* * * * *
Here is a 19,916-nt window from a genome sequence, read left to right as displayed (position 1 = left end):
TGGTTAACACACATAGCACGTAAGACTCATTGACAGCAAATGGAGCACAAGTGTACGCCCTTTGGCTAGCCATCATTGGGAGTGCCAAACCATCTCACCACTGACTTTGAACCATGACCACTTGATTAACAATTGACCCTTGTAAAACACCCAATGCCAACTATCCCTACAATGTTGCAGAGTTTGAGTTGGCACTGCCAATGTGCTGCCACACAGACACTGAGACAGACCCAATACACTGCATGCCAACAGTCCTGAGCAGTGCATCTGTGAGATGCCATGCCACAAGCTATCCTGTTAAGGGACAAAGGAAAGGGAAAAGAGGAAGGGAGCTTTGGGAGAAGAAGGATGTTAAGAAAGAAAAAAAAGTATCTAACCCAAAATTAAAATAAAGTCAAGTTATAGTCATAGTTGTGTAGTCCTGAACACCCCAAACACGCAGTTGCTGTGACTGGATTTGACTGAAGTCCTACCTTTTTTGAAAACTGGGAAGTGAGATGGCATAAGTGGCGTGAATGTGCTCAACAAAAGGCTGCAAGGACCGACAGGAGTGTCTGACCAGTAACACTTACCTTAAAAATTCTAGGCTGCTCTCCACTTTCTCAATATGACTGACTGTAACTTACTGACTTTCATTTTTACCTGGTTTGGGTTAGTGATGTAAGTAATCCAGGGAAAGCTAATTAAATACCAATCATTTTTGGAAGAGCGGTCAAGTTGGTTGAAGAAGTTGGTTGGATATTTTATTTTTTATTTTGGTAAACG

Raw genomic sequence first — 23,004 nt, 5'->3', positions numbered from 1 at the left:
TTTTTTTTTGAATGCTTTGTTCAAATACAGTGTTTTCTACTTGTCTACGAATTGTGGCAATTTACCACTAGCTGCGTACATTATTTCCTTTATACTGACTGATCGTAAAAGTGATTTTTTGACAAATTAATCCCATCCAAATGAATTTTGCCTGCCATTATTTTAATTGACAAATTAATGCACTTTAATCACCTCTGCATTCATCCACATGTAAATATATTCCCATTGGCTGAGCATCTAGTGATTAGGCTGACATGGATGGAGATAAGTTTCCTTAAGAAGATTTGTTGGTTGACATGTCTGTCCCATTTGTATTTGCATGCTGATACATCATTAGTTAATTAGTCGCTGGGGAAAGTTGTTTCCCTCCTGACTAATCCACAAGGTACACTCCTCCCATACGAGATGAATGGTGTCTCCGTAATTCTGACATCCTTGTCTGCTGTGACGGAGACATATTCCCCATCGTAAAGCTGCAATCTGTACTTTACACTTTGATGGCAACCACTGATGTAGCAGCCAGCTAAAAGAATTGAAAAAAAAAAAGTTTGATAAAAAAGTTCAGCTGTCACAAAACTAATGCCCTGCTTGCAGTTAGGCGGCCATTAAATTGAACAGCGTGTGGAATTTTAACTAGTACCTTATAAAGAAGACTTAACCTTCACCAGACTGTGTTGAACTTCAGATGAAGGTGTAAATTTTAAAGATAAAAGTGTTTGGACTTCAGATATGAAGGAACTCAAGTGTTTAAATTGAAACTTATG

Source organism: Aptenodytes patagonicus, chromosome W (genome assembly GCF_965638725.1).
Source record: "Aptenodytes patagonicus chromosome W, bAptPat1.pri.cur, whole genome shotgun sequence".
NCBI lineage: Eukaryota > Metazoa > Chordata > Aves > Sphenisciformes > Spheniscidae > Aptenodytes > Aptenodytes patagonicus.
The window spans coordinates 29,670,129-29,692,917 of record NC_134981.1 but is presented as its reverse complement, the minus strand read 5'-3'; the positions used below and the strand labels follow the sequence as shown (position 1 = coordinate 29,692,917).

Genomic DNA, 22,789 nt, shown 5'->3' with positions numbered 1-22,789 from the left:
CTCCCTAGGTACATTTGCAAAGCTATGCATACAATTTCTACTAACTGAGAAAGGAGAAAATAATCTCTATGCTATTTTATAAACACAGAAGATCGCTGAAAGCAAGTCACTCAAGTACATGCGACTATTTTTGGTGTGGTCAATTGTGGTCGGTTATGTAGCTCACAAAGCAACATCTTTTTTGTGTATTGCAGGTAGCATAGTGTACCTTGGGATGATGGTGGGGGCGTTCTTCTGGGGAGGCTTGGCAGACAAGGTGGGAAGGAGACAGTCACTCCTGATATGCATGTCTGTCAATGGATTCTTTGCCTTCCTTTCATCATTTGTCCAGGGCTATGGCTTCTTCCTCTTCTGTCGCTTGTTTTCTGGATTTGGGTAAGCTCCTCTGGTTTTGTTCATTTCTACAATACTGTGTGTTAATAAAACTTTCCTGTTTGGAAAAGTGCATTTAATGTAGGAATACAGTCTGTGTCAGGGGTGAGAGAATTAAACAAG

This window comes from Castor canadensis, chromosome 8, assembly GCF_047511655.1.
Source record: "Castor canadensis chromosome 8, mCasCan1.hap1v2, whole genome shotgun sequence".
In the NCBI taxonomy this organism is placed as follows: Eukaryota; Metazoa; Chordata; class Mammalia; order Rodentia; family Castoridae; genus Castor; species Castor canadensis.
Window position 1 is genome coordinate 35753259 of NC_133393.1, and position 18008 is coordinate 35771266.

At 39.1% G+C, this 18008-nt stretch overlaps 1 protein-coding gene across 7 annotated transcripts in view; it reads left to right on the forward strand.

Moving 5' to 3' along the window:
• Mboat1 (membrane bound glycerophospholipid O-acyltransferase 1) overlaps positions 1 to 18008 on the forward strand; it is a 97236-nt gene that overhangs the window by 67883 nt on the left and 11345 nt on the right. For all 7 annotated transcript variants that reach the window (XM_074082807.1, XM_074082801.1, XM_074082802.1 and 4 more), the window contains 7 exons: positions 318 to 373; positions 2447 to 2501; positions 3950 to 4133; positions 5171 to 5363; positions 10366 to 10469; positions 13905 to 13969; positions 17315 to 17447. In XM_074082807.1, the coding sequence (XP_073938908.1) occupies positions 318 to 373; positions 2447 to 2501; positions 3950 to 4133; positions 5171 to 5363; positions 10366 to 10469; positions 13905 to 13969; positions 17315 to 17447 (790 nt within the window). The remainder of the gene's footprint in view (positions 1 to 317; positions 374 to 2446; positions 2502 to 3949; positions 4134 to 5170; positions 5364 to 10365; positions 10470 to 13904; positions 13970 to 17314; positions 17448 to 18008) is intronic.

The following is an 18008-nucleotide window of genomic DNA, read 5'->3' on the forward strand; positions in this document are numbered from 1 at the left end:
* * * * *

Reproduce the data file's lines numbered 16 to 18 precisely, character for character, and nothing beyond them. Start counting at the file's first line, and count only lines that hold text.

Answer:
Moving 5' to 3' along the window:
• Mboat1 (membrane bound glycerophospholipid O-acyltransferase 1) overlaps positions 1 to 18008 on the forward strand; it is a 97236-nt gene that overhangs the window by 67883 nt on the left and 11345 nt on the right. For all 7 annotated transcript variants that reach the window (XM_074082807.1, XM_074082801.1, XM_074082802.1 and 4 more), the window contains 7 exons: positions 318 to 373; positions 2447 to 2501; positions 3950 to 4133; positions 5171 to 5363; positions 10366 to 10469; positions 13905 to 13969; positions 17315 to 17447. In XM_074082807.1, the coding sequence (XP_073938908.1) occupies positions 318 to 373; positions 2447 to 2501; positions 3950 to 4133; positions 5171 to 5363; positions 10366 to 10469; positions 13905 to 13969; positions 17315 to 17447 (790 nt within the window). The remainder of the gene's footprint in view (positions 1 to 317; positions 374 to 2446; positions 2502 to 3949; positions 4134 to 5170; positions 5364 to 10365; positions 10470 to 13904; positions 13970 to 17314; positions 17448 to 18008) is intronic.

The following is an 18008-nucleotide window of genomic DNA, read 5'->3' on the forward strand; positions in this document are numbered from 1 at the left end: